Donald Trump is facing a backlash for repeating a remark at a political rally on Saturday where he said undocumented immigrants to the United States are “poisoning the blood of our country”.
The former US president’s comments were the latest example of his campaign rhetoric that seemed to go beyond the lies and exaggerations that are a trademark of his stump speeches and instead go into territory of outright extremism or racism. In November he was widely condemned for calling his opponents “vermin”, language that echoed that used historically by dictators and authoritarians.
Trump, who is the overwhelming favorite to be the Republican nominee for the 2024 race for the White House, made the comments at a rally in Durham, New Hampshire, attended by several thousand supporters. He added that immigrants were coming to the US from Asia and Africa in addition to South America. “All over the world they are pouring into our country,” he said.
The White House hit back, saying that Joe Biden believes “our leaders have a responsibility to bring the country together around our shared values.”
“Echoing the grotesque rhetoric of fascists and violent white supremacists and threatening to oppress those who disagree with the government are dangerous attacks on the dignity and rights of all Americans, on our democracy, and on public safety,” White House spokesperson Andrew Bates said in a statement.
Trump’s comments come days after he warned that if he is re-elected next year he would act on immigration like a “dictator” – but only on the first day of his term. He has since floated the idea of sending potentially “hundreds of thousands” of US troops to secure the US-Mexico border, build a network of immigrant detention camps, and “begin the largest domestic deportation operation in American history”.
“He’s disgusting,” former New Jersey governor and Republican presidential contender Chris Christie told CNN Sunday. “He’s dog-whistling to Americans who feel under stress and strain from the economy and conflicts around the world,” Christie said. “He’s dog-whistling to blame it on people from areas that don’t look like us.”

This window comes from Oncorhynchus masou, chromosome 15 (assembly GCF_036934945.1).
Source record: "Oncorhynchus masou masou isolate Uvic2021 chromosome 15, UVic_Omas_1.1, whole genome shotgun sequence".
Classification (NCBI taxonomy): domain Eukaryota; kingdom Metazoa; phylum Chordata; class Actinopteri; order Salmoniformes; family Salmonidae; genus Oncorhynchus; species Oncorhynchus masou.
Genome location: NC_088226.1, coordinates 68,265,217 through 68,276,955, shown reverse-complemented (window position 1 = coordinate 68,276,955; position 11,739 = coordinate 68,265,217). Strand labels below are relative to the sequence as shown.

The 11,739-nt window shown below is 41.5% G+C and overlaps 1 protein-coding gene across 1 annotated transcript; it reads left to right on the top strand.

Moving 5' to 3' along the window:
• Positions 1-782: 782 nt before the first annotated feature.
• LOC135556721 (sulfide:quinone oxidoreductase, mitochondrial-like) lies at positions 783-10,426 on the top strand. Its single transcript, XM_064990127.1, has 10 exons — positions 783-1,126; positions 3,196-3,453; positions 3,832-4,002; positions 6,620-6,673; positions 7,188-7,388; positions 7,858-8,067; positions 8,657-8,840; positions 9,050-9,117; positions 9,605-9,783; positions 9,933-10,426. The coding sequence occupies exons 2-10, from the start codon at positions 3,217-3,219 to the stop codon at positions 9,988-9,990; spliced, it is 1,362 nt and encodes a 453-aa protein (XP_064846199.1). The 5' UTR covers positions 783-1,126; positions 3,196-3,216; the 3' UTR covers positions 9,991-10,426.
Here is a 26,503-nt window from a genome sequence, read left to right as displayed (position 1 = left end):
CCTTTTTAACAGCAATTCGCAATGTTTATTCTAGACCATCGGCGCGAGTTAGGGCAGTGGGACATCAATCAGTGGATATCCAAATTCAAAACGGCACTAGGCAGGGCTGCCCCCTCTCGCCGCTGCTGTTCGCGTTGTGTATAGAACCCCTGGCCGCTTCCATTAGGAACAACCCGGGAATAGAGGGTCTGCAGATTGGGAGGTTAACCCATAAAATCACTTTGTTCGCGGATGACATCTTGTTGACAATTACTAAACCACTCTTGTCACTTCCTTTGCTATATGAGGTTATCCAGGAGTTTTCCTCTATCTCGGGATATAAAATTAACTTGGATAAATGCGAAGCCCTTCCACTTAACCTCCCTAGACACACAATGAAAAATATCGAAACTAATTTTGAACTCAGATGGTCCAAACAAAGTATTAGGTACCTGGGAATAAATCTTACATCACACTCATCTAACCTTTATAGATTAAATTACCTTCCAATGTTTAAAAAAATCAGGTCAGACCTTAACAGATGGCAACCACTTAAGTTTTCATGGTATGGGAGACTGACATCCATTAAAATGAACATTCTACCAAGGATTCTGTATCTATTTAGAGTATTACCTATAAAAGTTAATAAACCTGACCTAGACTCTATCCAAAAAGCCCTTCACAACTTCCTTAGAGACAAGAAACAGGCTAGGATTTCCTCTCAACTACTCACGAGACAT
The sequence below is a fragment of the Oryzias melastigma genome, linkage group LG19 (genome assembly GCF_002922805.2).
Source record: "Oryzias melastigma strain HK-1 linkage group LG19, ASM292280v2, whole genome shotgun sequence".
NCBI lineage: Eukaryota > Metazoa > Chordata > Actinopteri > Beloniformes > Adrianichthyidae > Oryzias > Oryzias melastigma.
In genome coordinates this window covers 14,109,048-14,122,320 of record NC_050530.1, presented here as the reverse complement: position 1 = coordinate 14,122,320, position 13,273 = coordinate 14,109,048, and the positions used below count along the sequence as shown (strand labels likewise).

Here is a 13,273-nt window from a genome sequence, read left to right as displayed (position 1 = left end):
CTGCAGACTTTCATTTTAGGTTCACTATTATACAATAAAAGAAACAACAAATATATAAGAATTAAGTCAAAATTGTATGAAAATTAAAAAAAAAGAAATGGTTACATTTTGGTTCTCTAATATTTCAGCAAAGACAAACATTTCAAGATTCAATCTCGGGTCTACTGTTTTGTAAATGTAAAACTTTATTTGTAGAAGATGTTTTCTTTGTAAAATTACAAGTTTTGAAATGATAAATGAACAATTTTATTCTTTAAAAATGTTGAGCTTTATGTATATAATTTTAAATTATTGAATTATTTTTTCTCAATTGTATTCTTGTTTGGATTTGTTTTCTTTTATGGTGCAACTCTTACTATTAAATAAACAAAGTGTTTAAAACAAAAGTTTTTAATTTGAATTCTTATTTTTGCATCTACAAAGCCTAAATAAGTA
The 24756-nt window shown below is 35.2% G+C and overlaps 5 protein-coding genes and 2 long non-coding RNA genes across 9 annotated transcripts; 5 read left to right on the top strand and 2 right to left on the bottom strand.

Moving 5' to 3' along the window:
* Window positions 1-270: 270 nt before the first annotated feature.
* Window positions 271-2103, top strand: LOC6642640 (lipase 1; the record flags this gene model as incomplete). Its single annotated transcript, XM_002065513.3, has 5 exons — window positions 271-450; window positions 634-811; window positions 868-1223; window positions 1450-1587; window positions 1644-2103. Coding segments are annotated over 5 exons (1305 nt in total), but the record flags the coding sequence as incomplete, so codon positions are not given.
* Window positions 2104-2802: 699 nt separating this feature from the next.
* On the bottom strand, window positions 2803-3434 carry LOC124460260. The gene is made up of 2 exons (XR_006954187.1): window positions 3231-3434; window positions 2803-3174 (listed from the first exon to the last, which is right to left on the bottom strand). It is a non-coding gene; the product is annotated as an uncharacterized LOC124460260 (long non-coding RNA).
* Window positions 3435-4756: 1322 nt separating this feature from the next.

Christie, who has emerged as Trump’s most outspoken counter-puncher on the Republican side, accused Republican politicians of being “robot true-believers” to Trump’s messaging, describing him as a “poison on our political system” who, predicted, would be convicted of crimes “worthy of jail this spring and that’s why he’s getting crazier every day”.
On CNN Christie accused leading Republican nomination rival Nikki Haley of “enabling” Trump by saying he is fit to be president. “She’s part of the problem because she’s enabling him, but I’m saying it’s not okay to be saying these things.”
Former Republican speaker of the house Paul Ryan called Trump an “authoritarian narcissist”.
Denunciation of Trump’s comments come as the Biden administration attempts to secure increased military aid for Ukraine and Israel – packages that are now hooked to a political compromise on immigration controls. Progressives have warned that they will not support additional aid packages if the issues are linked.
Trump’s comments also come as he is expected to easily win in Iowa’s vital first in the nation caucus next month, according to NBC News. But the latest CBS polls suggests he may face stronger opposition in New Hampshire in February, where he is running at 44% to Haley’s 29% among Republican voters.
In a slew of recent polls Trump has also been ahead of Joe Biden nationally and in many key battleground states. That has led to widespread concern that Trump could return to the Oval Office and speculation that he would deeply erode or dismantle US democracy.
Against the backdrop of Trump’s “poison” comments, the White House issued a statement Sunday on the 80th anniversary of the repeal of the 1882 Chinese Exclusion Act which had imposed a 10-year immigration ban on Chinese laborers.
That law, Biden said, had “weaponized our immigration system to discriminate against an entire ethnic group” and had been followed by further discrimination against Europeans and Asian groups.
Biden noted that despite progress, “hate never goes away. It only hides”, adding pointedly: “Today, there are those who still demonize immigrants and fan the flames of intolerance. It’s wrong.”
Asked for comment by Reuters on Saturday, Trump campaign spokesperson Steven Cheung, did not directly address the candidate’s inflammatory rhetoric which had not reportedly been included in Trump’s scripted remarks.
Cheung, who has previously dismissed criticism of Trump’s language as “nonsensical”, turned instead to the controversy over how US colleges are managing campus protests, and accused the media and academia had given “safe haven for dangerous antisemitic and pro-Hamas rhetoric that is both dangerous and alarming”.
Source: The Guardian